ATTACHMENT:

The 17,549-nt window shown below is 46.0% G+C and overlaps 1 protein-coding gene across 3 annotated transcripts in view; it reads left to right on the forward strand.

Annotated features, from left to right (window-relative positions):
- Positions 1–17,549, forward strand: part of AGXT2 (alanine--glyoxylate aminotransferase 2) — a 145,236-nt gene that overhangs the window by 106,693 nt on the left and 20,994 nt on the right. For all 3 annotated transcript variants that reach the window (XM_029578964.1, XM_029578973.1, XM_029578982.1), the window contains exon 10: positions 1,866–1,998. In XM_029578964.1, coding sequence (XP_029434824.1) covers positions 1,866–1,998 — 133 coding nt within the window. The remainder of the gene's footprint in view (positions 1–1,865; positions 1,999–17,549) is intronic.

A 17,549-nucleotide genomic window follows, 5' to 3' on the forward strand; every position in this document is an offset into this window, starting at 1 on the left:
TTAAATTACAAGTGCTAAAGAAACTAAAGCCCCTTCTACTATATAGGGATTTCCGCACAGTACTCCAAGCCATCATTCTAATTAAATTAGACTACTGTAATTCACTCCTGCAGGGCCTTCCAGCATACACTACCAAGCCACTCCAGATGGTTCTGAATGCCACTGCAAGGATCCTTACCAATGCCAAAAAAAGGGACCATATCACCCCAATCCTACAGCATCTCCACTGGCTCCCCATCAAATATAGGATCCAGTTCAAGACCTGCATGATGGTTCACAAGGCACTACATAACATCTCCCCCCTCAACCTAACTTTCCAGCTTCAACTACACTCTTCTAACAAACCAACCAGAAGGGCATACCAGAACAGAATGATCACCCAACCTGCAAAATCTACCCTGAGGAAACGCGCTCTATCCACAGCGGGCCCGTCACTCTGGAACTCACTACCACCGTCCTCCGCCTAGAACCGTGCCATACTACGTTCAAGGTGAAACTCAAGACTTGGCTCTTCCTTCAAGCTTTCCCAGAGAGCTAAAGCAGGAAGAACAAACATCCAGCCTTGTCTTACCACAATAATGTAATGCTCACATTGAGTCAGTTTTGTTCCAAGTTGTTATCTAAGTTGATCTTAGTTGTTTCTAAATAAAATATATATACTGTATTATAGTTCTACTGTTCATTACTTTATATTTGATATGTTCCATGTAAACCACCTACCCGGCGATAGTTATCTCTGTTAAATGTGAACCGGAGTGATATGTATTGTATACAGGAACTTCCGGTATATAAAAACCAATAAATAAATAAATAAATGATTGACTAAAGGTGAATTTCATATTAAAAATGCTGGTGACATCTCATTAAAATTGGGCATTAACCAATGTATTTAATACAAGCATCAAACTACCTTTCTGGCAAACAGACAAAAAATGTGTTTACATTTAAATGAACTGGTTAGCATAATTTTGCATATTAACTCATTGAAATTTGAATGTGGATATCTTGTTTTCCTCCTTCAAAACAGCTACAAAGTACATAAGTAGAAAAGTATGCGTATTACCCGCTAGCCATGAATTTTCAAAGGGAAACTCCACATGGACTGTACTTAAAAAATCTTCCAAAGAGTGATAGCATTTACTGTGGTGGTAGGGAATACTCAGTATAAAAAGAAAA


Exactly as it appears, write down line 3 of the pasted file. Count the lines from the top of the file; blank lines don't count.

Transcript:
- Positions 1–17,549, forward strand: part of AGXT2 (alanine--glyoxylate aminotransferase 2) — a 145,236-nt gene that overhangs the window by 106,693 nt on the left and 20,994 nt on the right. For all 3 annotated transcript variants that reach the window (XM_029578964.1, XM_029578973.1, XM_029578982.1), the window contains exon 10: positions 1,866–1,998. In XM_029578964.1, coding sequence (XP_029434824.1) covers positions 1,866–1,998 — 133 coding nt within the window. The remainder of the gene's footprint in view (positions 1–1,865; positions 1,999–17,549) is intronic.